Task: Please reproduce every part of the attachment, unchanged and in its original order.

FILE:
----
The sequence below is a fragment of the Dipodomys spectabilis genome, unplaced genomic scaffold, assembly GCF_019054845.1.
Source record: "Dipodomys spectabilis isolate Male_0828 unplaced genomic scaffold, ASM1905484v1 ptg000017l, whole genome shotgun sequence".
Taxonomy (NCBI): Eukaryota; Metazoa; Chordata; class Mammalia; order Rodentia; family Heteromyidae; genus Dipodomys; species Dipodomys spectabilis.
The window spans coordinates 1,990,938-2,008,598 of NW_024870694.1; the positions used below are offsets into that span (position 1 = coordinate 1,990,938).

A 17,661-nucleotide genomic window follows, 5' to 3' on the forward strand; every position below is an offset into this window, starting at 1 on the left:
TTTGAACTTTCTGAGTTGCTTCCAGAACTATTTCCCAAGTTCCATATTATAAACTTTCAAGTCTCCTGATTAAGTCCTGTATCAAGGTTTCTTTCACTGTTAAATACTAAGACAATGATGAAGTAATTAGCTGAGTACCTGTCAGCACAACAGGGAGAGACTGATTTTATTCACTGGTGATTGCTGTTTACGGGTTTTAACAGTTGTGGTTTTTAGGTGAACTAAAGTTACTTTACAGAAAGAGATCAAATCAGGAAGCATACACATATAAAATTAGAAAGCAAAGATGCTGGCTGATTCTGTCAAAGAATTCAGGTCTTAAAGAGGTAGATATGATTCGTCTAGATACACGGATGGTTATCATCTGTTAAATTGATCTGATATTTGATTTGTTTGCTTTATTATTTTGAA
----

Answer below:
The sequence below is a fragment of the Dipodomys spectabilis genome, unplaced genomic scaffold, assembly GCF_019054845.1.
Source record: "Dipodomys spectabilis isolate Male_0828 unplaced genomic scaffold, ASM1905484v1 ptg000017l, whole genome shotgun sequence".
Taxonomy (NCBI): Eukaryota; Metazoa; Chordata; class Mammalia; order Rodentia; family Heteromyidae; genus Dipodomys; species Dipodomys spectabilis.
The window spans coordinates 1,990,938-2,008,598 of NW_024870694.1; the positions used below are offsets into that span (position 1 = coordinate 1,990,938).

A 17,661-nucleotide genomic window follows, 5' to 3' on the forward strand; every position below is an offset into this window, starting at 1 on the left:
TTTGAACTTTCTGAGTTGCTTCCAGAACTATTTCCCAAGTTCCATATTATAAACTTTCAAGTCTCCTGATTAAGTCCTGTATCAAGGTTTCTTTCACTGTTAAATACTAAGACAATGATGAAGTAATTAGCTGAGTACCTGTCAGCACAACAGGGAGAGACTGATTTTATTCACTGGTGATTGCTGTTTACGGGTTTTAACAGTTGTGGTTTTTAGGTGAACTAAAGTTACTTTACAGAAAGAGATCAAATCAGGAAGCATACACATATAAAATTAGAAAGCAAAGATGCTGGCTGATTCTGTCAAAGAATTCAGGTCTTAAAGAGGTAGATATGATTCGTCTAGATACACGGATGGTTATCATCTGTTAAATTGATCTGATATTTGATTTGTTTGCTTTATTATTTTGAA